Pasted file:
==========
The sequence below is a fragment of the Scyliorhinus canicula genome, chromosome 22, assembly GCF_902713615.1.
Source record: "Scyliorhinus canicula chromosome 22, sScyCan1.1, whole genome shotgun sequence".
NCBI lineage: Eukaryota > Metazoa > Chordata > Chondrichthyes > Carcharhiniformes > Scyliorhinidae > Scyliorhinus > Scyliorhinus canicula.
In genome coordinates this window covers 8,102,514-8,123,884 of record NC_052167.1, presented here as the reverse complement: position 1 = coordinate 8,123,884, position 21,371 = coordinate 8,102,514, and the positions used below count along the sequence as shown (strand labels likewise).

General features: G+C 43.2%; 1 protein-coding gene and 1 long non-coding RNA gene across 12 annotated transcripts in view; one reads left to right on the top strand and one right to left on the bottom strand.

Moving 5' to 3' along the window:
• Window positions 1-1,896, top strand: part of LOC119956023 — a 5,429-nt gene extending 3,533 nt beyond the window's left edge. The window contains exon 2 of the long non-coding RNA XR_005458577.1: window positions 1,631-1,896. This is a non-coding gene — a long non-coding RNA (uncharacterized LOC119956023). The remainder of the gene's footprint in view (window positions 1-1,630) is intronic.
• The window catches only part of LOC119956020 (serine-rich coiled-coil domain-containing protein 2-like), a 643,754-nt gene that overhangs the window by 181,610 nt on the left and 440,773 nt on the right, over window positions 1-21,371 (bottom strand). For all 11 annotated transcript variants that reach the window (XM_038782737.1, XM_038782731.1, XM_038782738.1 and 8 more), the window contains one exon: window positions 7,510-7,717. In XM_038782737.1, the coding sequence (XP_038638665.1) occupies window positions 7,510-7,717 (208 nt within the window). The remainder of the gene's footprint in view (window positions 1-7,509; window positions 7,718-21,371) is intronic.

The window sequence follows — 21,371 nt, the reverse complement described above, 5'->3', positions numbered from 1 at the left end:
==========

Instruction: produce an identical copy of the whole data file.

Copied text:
The sequence below is a fragment of the Scyliorhinus canicula genome, chromosome 22, assembly GCF_902713615.1.
Source record: "Scyliorhinus canicula chromosome 22, sScyCan1.1, whole genome shotgun sequence".
NCBI lineage: Eukaryota > Metazoa > Chordata > Chondrichthyes > Carcharhiniformes > Scyliorhinidae > Scyliorhinus > Scyliorhinus canicula.
In genome coordinates this window covers 8,102,514-8,123,884 of record NC_052167.1, presented here as the reverse complement: position 1 = coordinate 8,123,884, position 21,371 = coordinate 8,102,514, and the positions used below count along the sequence as shown (strand labels likewise).

General features: G+C 43.2%; 1 protein-coding gene and 1 long non-coding RNA gene across 12 annotated transcripts in view; one reads left to right on the top strand and one right to left on the bottom strand.

Moving 5' to 3' along the window:
• Window positions 1-1,896, top strand: part of LOC119956023 — a 5,429-nt gene extending 3,533 nt beyond the window's left edge. The window contains exon 2 of the long non-coding RNA XR_005458577.1: window positions 1,631-1,896. This is a non-coding gene — a long non-coding RNA (uncharacterized LOC119956023). The remainder of the gene's footprint in view (window positions 1-1,630) is intronic.
• The window catches only part of LOC119956020 (serine-rich coiled-coil domain-containing protein 2-like), a 643,754-nt gene that overhangs the window by 181,610 nt on the left and 440,773 nt on the right, over window positions 1-21,371 (bottom strand). For all 11 annotated transcript variants that reach the window (XM_038782737.1, XM_038782731.1, XM_038782738.1 and 8 more), the window contains one exon: window positions 7,510-7,717. In XM_038782737.1, the coding sequence (XP_038638665.1) occupies window positions 7,510-7,717 (208 nt within the window). The remainder of the gene's footprint in view (window positions 1-7,509; window positions 7,718-21,371) is intronic.

The window sequence follows — 21,371 nt, the reverse complement described above, 5'->3', positions numbered from 1 at the left end: